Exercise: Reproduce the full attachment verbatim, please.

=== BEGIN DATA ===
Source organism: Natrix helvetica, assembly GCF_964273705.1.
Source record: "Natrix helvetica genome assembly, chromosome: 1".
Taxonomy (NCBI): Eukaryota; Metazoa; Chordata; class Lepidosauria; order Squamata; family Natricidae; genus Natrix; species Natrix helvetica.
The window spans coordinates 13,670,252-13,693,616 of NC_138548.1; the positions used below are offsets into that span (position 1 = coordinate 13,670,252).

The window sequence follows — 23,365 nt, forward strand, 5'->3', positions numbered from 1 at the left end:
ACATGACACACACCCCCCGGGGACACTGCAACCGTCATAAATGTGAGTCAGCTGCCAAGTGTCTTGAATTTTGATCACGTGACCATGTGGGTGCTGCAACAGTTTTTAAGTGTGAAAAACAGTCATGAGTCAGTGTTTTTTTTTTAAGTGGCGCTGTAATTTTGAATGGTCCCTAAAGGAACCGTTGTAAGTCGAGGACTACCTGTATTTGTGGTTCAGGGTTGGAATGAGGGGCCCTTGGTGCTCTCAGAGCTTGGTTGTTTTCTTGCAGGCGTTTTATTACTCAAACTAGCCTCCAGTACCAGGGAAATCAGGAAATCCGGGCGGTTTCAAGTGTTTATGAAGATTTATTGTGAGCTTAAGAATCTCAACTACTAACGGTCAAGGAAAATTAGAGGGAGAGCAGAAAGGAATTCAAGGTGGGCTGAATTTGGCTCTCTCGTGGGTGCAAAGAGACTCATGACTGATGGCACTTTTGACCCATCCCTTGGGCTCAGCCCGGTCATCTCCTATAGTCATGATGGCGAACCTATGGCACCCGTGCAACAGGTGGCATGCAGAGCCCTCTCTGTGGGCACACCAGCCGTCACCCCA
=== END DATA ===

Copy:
Source organism: Natrix helvetica, assembly GCF_964273705.1.
Source record: "Natrix helvetica genome assembly, chromosome: 1".
Taxonomy (NCBI): Eukaryota; Metazoa; Chordata; class Lepidosauria; order Squamata; family Natricidae; genus Natrix; species Natrix helvetica.
The window spans coordinates 13,670,252-13,693,616 of NC_138548.1; the positions used below are offsets into that span (position 1 = coordinate 13,670,252).

The window sequence follows — 23,365 nt, forward strand, 5'->3', positions numbered from 1 at the left end:
ACATGACACACACCCCCCGGGGACACTGCAACCGTCATAAATGTGAGTCAGCTGCCAAGTGTCTTGAATTTTGATCACGTGACCATGTGGGTGCTGCAACAGTTTTTAAGTGTGAAAAACAGTCATGAGTCAGTGTTTTTTTTTTAAGTGGCGCTGTAATTTTGAATGGTCCCTAAAGGAACCGTTGTAAGTCGAGGACTACCTGTATTTGTGGTTCAGGGTTGGAATGAGGGGCCCTTGGTGCTCTCAGAGCTTGGTTGTTTTCTTGCAGGCGTTTTATTACTCAAACTAGCCTCCAGTACCAGGGAAATCAGGAAATCCGGGCGGTTTCAAGTGTTTATGAAGATTTATTGTGAGCTTAAGAATCTCAACTACTAACGGTCAAGGAAAATTAGAGGGAGAGCAGAAAGGAATTCAAGGTGGGCTGAATTTGGCTCTCTCGTGGGTGCAAAGAGACTCATGACTGATGGCACTTTTGACCCATCCCTTGGGCTCAGCCCGGTCATCTCCTATAGTCATGATGGCGAACCTATGGCACCCGTGCAACAGGTGGCATGCAGAGCCCTCTCTGTGGGCACACCAGCCGTCACCCCA